1. TRUMP CARD
The main news story out of the ITV debate was that Boris Johnson refused (six times) to give his backing to Sir Kim Darroch, the UK’s Washington ambassador who has been frozen out by Donald Trump. Crucially, Johnson wouldn’t repeat Jeremy Hunt’s guarantee that Darroch would remain in post until his planned retirement in January.
Theresa May made Darroch the first item on the agenda at her Cabinet meeting yesterday, telling ministers that it was “hugely important that ambassadors are able to provide honest, unvarnished assessments of the politics in their country”. The PM’s spokesman added that Darroch “continues to carry out his duties”.
But the practical difficulties of having an ambassador blackballed by the President are real. Blogging for HuffPost UK, former Washington ambassador Peter Jay says the leak of Darroch’s telegrams was a “dirty manoeuvre by an anonymous scumbag to make the current ambassador’s position nearly untenable”.
Just how untenable is becoming clear. Darroch had already voluntarily pulled out of the meeting between Ivanka Trump and Liam Fox. Things worsened overnight when US trade secretary Wilbur Ross (who had dinner with the ambassador only a few days ago) cancelled a long-plannned meeting with Fox. A diary clash was cited but the Washington Examiner quotes Trump allies saying it was because Darroch had been due to attend.
Despite all that, Johnson made it his mission last night to send a strong message of support to Trump (while insisting “I and I alone” will decide who gets ambassador jobs). His proxy Matt Hancock refused to say repeatedly this morning what Darroch’s future would be.
This may seem baffling to many, especially given polling showing that many British voters of all political persuasions loathe Trump. But it underlines that Johnson’s main strategic priority is Brexit, including his hope to get a big UK-US trade deal from Trump once we quit the EU. The need to secure that deal means he is ready to put ‘America First’ (to coin a phrase) in Britain’s new global future.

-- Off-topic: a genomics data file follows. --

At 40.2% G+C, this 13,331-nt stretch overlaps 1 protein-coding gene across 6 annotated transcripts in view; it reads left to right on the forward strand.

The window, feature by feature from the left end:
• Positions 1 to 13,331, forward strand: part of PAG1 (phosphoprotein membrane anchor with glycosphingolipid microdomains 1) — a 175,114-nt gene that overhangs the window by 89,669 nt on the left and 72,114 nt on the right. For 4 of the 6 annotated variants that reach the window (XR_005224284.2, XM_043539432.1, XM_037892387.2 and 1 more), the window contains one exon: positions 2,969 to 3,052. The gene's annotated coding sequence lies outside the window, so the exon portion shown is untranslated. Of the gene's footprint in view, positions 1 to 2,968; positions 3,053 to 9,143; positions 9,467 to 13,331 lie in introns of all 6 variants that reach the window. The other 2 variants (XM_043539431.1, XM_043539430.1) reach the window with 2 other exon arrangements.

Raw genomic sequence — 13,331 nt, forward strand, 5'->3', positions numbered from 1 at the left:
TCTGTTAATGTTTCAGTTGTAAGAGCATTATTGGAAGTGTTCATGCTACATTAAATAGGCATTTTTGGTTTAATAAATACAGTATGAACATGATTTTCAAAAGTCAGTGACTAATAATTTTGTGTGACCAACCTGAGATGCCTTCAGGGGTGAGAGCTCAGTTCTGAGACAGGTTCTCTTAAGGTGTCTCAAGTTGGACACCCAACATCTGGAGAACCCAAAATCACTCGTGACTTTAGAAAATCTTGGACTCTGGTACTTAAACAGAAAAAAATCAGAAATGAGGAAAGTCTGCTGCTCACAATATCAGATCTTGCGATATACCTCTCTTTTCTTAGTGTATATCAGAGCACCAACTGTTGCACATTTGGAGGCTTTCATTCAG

After nine years of the Tories being in office, Johnson also knows that Brexit is his trump card in presenting himself as the change candidate. He got one of his loudest applause lines when he said we could all focus on public service investment once Brexit was delivered. No wonder he talked of the ‘forthcoming election’ last night.
2. SUCKER PUNCH
That strategic priority was on display throughout the ITV debate (the big winner of which was of course Julie Etchingham). Yes, Hunt may have won on points, saying all the right things about needing detail not bluster, but Johnson showed he was the one capable of delivering a knockout punch. He kept using his big right hook of Brexit-delivered-by-Halloween and the audience kept on liking it. “Peddling optimism” could work for Johnson, especially if he delivers Brexit (another poll yesterday suggested a ‘Boris bounce’ would give him an eight point lead if he did so).
Johnson’s combination of showman’s flourishes and bare-knuckle street fighting is something his opponents had better get used to. Floating like a butterfly (away from detailed policy), yet stinging like a bee (at his critics), he will try to be the Muhammad Ali of British politics. His allies think that duck-and-dive-and-punch approach will ensure he defeats both a managerial, bloodless opponent like Hunt and a committed ideologue like Corbyn. Forthcoming PMQs between Johnson and Corbyn may turn into fact-free slugfests tailored for instant online viral clips for each of their rival tribes.